Some rules are simply straight up sexist. Anyone who can’t or simply does not want to grow a mustache can’t use this rule:

I can see this particular rule being used by players to body shame younger boys for not having enough body hair, or young girls for having some fuzz on their upper lip. Because making someone feel like shit about their own body is awesome, and sportsman like, is it not?

Some rules are just plain goofy. Bretonian players for example can get mechanical bonuses for rising a cup into the air, and screaming out a catchphrase:

Others are genuinely mean spirited, encouraging players to straight up mock people who suffer from mental illness:

I get what they were trying to do with these rules. They were trying to encourage players to have “fun” with their games. But you can’t codify fun as a game mechanic. People scream Blood for the blood god! when charging not because they will get a buff, but because its fun, silly and spontaneous thing to do. Codifying it as a mechanic makes it forced and awkward. Doubly so if the game tells you to do something you are not comfortable with: like insulting your friend, or mocking insanity. It is one thing to have a “mad count” type character in the lore, it is a whole other thing to encourage players to “pretend to be a crazy person”. It’s uncalled for, and it ignores the fact many Warhammer players may personally know people who struggle with mental illness, or may have one themselves.

It amazes me that no editor realized that these rules might not only be upsetting, but even damaging to the Games Workshop brand. But that’s sort of my general impression of the entire rule set. It seems to be hastily put together without much oversight. Its like none of these rules were play tested, or focus tested to see how they will perform in the field.

Many people are really excited for this new game. Folks in my Twitter feed and on reddit are already posting pictures of their models on round bases, and writing up first battle reports. Sadly, I don’t share their enthusiasm. Age of Sigmar is not for me. I like the WFB focus on unit blocks and core troops, I like my movement trays, I don’t like powerful hero characters that dominate the battlefield. I like balance and structure, and building armies using a spreadsheet and a calculator. The new rules do nothing for me. They are overly simplistic, and too goofy to be taken seriously. I also don’t feel comfortable playing or endorsing a game which encourages players to insult each other or mock mental illness.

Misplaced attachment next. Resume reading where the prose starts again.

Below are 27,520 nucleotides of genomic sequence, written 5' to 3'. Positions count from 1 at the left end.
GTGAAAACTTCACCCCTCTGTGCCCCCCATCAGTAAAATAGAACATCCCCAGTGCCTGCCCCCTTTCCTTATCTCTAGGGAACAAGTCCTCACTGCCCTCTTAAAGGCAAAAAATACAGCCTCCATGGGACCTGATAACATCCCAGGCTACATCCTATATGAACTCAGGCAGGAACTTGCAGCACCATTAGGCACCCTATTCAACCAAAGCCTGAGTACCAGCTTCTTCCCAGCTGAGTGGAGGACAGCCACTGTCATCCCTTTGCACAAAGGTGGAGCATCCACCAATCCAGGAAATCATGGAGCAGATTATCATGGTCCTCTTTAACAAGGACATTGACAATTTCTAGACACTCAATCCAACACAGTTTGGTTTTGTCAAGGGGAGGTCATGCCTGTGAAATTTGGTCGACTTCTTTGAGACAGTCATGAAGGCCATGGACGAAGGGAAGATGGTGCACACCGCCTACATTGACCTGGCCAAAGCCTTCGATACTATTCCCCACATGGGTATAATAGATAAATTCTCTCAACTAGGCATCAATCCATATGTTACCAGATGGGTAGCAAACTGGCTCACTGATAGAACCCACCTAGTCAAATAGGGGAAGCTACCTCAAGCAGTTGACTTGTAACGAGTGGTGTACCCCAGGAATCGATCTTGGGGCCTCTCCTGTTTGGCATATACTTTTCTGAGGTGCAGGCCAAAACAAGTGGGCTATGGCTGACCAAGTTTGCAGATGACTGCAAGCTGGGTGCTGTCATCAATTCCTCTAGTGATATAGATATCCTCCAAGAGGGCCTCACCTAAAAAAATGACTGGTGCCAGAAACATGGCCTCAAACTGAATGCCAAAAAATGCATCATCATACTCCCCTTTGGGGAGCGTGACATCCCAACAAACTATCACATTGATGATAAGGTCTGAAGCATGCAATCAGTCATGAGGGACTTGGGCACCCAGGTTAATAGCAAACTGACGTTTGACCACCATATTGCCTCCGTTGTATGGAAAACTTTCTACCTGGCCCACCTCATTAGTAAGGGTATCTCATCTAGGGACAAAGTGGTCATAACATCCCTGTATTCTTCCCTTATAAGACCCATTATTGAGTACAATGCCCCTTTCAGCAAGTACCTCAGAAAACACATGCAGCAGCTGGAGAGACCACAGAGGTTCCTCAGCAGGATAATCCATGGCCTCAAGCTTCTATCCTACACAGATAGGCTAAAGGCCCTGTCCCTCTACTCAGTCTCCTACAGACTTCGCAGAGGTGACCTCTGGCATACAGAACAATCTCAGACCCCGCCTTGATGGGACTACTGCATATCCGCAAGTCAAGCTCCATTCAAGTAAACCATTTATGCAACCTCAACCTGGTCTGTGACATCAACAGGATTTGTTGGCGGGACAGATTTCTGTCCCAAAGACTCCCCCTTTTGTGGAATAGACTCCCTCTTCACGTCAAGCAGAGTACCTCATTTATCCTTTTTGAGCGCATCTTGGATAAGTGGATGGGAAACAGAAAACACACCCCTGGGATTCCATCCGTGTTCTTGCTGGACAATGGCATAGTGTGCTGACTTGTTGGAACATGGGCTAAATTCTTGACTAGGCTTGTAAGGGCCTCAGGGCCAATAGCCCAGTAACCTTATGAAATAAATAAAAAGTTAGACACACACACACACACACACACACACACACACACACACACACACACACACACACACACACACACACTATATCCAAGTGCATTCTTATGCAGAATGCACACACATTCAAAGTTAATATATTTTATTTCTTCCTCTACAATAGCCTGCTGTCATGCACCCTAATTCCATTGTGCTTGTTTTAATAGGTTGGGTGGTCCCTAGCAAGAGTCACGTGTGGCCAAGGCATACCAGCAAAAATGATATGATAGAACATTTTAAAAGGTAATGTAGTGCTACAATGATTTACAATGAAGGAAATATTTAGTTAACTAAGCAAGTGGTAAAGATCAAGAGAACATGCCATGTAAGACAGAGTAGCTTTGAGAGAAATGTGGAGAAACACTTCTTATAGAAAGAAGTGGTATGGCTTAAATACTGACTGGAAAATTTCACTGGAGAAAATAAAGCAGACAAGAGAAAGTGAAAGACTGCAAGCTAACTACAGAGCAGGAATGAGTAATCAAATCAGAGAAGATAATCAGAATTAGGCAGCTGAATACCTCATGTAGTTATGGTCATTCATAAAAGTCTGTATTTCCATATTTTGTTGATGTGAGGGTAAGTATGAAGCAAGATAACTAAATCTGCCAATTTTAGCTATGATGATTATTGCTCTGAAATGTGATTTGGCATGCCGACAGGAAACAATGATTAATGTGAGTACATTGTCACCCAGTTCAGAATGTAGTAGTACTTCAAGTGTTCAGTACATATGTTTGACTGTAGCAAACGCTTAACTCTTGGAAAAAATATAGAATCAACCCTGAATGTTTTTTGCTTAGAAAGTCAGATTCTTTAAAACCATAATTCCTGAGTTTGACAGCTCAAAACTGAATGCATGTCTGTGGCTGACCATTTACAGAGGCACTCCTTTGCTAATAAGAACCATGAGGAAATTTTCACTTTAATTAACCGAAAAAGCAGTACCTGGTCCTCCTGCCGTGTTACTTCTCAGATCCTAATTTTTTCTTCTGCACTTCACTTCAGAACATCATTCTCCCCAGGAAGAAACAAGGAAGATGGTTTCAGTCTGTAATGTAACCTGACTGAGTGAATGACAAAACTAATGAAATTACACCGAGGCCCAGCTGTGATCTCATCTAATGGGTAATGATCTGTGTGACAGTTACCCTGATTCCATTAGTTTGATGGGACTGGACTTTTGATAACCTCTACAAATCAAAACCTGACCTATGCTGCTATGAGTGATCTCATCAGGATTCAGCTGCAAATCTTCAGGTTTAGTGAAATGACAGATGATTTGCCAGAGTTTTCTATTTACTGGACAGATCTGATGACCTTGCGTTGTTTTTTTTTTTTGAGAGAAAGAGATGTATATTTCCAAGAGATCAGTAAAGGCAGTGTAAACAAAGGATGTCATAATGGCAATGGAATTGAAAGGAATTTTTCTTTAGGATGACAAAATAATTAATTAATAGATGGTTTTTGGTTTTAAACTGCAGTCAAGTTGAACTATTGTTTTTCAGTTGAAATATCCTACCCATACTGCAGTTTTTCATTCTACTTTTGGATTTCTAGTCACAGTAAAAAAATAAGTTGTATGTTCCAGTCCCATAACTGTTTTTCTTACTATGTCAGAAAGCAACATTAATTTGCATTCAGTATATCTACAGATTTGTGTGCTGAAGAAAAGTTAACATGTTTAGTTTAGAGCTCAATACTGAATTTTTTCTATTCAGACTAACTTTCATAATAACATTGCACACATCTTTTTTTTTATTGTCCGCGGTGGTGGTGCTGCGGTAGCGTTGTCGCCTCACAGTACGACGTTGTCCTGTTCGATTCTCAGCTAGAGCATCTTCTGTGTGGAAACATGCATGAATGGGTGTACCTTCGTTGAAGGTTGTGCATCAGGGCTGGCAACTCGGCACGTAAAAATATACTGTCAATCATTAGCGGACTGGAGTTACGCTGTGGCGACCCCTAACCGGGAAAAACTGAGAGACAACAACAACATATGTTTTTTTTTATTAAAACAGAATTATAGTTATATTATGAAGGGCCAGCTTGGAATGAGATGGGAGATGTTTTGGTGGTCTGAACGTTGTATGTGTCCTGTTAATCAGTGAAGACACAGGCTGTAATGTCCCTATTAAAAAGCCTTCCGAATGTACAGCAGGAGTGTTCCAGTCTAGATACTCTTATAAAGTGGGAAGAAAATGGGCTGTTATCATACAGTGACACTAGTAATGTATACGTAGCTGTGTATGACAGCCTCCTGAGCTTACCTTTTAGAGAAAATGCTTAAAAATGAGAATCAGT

Most of people in my gaming group share these opinions, so we will be sticking to the good old 8th edition. While it isn’t perfect, it is pretty damn good and we enjoy it. It’s sad that it won’t be supported by Games Workshop anymore. This means that it will be more difficult for use to replace damaged rulebooks, and near impossible to convince new players to join the hobby. But the bittersweet takeaway from all of this is that Age of Sigmar means Games Workshop won’t be able to ruin the mostly well balanced and sound 8th edition rule set. We can continue playing the game as it exists right now, without worrying about rule changes, power creep, getting our favorite units nerfed and etc..

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23 Responses to Age of Sigmar and the End of Warhammer

  1. Johnny B UNITED STATES Google Chrome Windows says:

    I agree with all of the above. I guess some people will love the new skirmish game, maybe a good share of the old players from Warhammer Fantasy will jump on the bandwagon. I won’t be one of them. I loved the whole large scale army aspect of WHFB, and for those of us without the time, money, or attention span to play a single large scale game for a few hours, there was Warmachine/Hordes which has a great set of rules and is a well established skirmish game with a wide following. Not sure what people like me are supposed to do now, Warhammer was the king of miniature army wargames and I don’t think anyone else came close as far as the following WHFB had. Warmachine/Hordes is the king of the skirmish games (although there are other good ones out there). I won’t play 40k, after the insanity GW showed with this AoS swing into far left field, I don’t trust them to make a quality game anymore.